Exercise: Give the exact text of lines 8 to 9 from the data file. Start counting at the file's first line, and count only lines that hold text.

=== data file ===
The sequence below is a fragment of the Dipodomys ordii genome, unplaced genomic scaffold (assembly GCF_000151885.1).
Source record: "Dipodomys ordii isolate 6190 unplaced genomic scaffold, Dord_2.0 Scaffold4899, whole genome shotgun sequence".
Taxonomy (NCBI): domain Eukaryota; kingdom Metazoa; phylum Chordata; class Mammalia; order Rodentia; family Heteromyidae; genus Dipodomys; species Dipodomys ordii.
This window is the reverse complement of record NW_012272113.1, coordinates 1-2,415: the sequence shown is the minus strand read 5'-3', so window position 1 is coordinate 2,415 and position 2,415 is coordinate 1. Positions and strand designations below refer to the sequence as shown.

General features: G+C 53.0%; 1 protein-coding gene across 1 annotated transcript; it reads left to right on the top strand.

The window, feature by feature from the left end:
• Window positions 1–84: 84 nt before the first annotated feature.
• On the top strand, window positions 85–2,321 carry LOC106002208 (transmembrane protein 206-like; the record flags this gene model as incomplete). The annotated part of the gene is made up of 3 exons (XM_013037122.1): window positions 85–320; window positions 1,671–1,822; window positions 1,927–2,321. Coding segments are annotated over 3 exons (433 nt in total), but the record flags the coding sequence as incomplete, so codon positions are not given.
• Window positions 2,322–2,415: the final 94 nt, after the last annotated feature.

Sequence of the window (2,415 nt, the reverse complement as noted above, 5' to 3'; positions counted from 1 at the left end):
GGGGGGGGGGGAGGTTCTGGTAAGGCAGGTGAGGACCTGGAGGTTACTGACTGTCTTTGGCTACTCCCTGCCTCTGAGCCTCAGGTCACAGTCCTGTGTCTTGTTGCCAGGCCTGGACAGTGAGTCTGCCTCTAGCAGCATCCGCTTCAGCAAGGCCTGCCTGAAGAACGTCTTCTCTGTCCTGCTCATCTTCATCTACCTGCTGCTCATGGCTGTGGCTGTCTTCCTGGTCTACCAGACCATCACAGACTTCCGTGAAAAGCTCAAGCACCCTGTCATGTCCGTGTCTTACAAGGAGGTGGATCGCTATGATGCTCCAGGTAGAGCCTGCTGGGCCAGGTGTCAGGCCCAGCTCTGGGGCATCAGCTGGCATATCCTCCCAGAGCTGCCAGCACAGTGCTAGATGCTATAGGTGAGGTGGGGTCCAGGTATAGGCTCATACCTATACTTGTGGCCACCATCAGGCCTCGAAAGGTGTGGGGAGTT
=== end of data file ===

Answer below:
• On the top strand, window positions 85–2,321 carry LOC106002208 (transmembrane protein 206-like; the record flags this gene model as incomplete). The annotated part of the gene is made up of 3 exons (XM_013037122.1): window positions 85–320; window positions 1,671–1,822; window positions 1,927–2,321. Coding segments are annotated over 3 exons (433 nt in total), but the record flags the coding sequence as incomplete, so codon positions are not given.
• Window positions 2,322–2,415: the final 94 nt, after the last annotated feature.